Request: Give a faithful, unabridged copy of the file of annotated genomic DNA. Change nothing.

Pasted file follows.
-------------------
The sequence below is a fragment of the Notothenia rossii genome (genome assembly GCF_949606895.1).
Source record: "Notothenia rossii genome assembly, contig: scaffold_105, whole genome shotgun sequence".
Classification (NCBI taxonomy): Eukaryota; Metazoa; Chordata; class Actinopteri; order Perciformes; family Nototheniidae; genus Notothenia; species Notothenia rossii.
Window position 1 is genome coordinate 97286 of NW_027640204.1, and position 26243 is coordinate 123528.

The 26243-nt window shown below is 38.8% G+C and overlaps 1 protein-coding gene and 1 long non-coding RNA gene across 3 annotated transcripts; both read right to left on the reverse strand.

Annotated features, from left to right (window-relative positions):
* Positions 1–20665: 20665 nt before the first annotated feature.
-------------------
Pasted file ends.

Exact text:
The sequence below is a fragment of the Notothenia rossii genome (genome assembly GCF_949606895.1).
Source record: "Notothenia rossii genome assembly, contig: scaffold_105, whole genome shotgun sequence".
Classification (NCBI taxonomy): Eukaryota; Metazoa; Chordata; class Actinopteri; order Perciformes; family Nototheniidae; genus Notothenia; species Notothenia rossii.
Window position 1 is genome coordinate 97286 of NW_027640204.1, and position 26243 is coordinate 123528.

The 26243-nt window shown below is 38.8% G+C and overlaps 1 protein-coding gene and 1 long non-coding RNA gene across 3 annotated transcripts; both read right to left on the reverse strand.

Annotated features, from left to right (window-relative positions):
* Positions 1–20665: 20665 nt before the first annotated feature.